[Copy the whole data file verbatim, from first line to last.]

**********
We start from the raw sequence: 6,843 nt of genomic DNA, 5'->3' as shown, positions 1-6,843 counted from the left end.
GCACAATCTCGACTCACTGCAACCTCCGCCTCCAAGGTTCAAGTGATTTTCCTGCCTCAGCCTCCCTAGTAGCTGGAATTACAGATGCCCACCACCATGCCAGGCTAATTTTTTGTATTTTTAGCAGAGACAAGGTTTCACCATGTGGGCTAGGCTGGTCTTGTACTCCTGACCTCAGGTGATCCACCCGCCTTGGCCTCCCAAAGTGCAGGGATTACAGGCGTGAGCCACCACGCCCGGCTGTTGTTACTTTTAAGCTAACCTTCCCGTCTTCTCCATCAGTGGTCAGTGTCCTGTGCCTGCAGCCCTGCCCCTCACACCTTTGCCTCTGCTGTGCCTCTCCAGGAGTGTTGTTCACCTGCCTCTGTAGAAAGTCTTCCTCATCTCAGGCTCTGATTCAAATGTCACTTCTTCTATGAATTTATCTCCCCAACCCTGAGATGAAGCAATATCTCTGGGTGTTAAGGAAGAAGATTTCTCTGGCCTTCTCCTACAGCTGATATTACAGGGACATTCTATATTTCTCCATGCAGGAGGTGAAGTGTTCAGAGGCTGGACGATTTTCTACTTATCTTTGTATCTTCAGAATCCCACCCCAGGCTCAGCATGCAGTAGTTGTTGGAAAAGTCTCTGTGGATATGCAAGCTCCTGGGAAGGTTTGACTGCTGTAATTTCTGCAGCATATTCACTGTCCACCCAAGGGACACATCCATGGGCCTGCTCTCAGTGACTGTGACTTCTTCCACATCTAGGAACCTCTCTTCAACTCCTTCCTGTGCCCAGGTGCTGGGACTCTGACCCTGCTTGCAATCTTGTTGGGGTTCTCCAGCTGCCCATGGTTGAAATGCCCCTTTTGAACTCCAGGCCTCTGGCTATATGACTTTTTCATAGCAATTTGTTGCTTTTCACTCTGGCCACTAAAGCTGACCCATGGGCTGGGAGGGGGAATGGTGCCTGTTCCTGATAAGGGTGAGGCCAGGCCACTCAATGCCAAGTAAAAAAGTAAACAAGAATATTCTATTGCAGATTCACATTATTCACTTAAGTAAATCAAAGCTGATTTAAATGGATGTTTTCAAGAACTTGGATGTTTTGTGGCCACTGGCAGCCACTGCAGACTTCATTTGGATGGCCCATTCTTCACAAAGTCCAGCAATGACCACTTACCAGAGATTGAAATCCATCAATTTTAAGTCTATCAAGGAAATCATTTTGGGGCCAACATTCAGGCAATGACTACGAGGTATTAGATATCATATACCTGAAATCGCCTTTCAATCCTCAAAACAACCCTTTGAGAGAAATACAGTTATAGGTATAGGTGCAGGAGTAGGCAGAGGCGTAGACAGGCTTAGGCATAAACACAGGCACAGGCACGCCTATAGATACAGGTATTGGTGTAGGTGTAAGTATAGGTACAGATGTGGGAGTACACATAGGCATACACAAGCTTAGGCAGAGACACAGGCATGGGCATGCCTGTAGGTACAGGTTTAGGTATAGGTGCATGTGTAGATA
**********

We start from the raw sequence: 6,843 nt of genomic DNA, 5'->3' as shown, positions 1-6,843 counted from the left end.
GCACAATCTCGACTCACTGCAACCTCCGCCTCCAAGGTTCAAGTGATTTTCCTGCCTCAGCCTCCCTAGTAGCTGGAATTACAGATGCCCACCACCATGCCAGGCTAATTTTTTGTATTTTTAGCAGAGACAAGGTTTCACCATGTGGGCTAGGCTGGTCTTGTACTCCTGACCTCAGGTGATCCACCCGCCTTGGCCTCCCAAAGTGCAGGGATTACAGGCGTGAGCCACCACGCCCGGCTGTTGTTACTTTTAAGCTAACCTTCCCGTCTTCTCCATCAGTGGTCAGTGTCCTGTGCCTGCAGCCCTGCCCCTCACACCTTTGCCTCTGCTGTGCCTCTCCAGGAGTGTTGTTCACCTGCCTCTGTAGAAAGTCTTCCTCATCTCAGGCTCTGATTCAAATGTCACTTCTTCTATGAATTTATCTCCCCAACCCTGAGATGAAGCAATATCTCTGGGTGTTAAGGAAGAAGATTTCTCTGGCCTTCTCCTACAGCTGATATTACAGGGACATTCTATATTTCTCCATGCAGGAGGTGAAGTGTTCAGAGGCTGGACGATTTTCTACTTATCTTTGTATCTTCAGAATCCCACCCCAGGCTCAGCATGCAGTAGTTGTTGGAAAAGTCTCTGTGGATATGCAAGCTCCTGGGAAGGTTTGACTGCTGTAATTTCTGCAGCATATTCACTGTCCACCCAAGGGACACATCCATGGGCCTGCTCTCAGTGACTGTGACTTCTTCCACATCTAGGAACCTCTCTTCAACTCCTTCCTGTGCCCAGGTGCTGGGACTCTGACCCTGCTTGCAATCTTGTTGGGGTTCTCCAGCTGCCCATGGTTGAAATGCCCCTTTTGAACTCCAGGCCTCTGGCTATATGACTTTTTCATAGCAATTTGTTGCTTTTCACTCTGGCCACTAAAGCTGACCCATGGGCTGGGAGGGGGAATGGTGCCTGTTCCTGATAAGGGTGAGGCCAGGCCACTCAATGCCAAGTAAAAAAGTAAACAAGAATATTCTATTGCAGATTCACATTATTCACTTAAGTAAATCAAAGCTGATTTAAATGGATGTTTTCAAGAACTTGGATGTTTTGTGGCCACTGGCAGCCACTGCAGACTTCATTTGGATGGCCCATTCTTCACAAAGTCCAGCAATGACCACTTACCAGAGATTGAAATCCATCAATTTTAAGTCTATCAAGGAAATCATTTTGGGGCCAACATTCAGGCAATGACTACGAGGTATTAGATATCATATACCTGAAATCGCCTTTCAATCCTCAAAACAACCCTTTGAGAGAAATACAGTTATAGGTATAGGTGCAGGAGTAGGCAGAGGCGTAGACAGGCTTAGGCATAAACACAGGCACAGGCACGCCTATAGATACAGGTATTGGTGTAGGTGTAAGTATAGGTACAGATGTGGGAGTACACATAGGCATACACAAGCTTAGGCAGAGACACAGGCATGGGCATGCCTGTAGGTACAGGTTTAGGTATAGGTGCATGTGTAGATA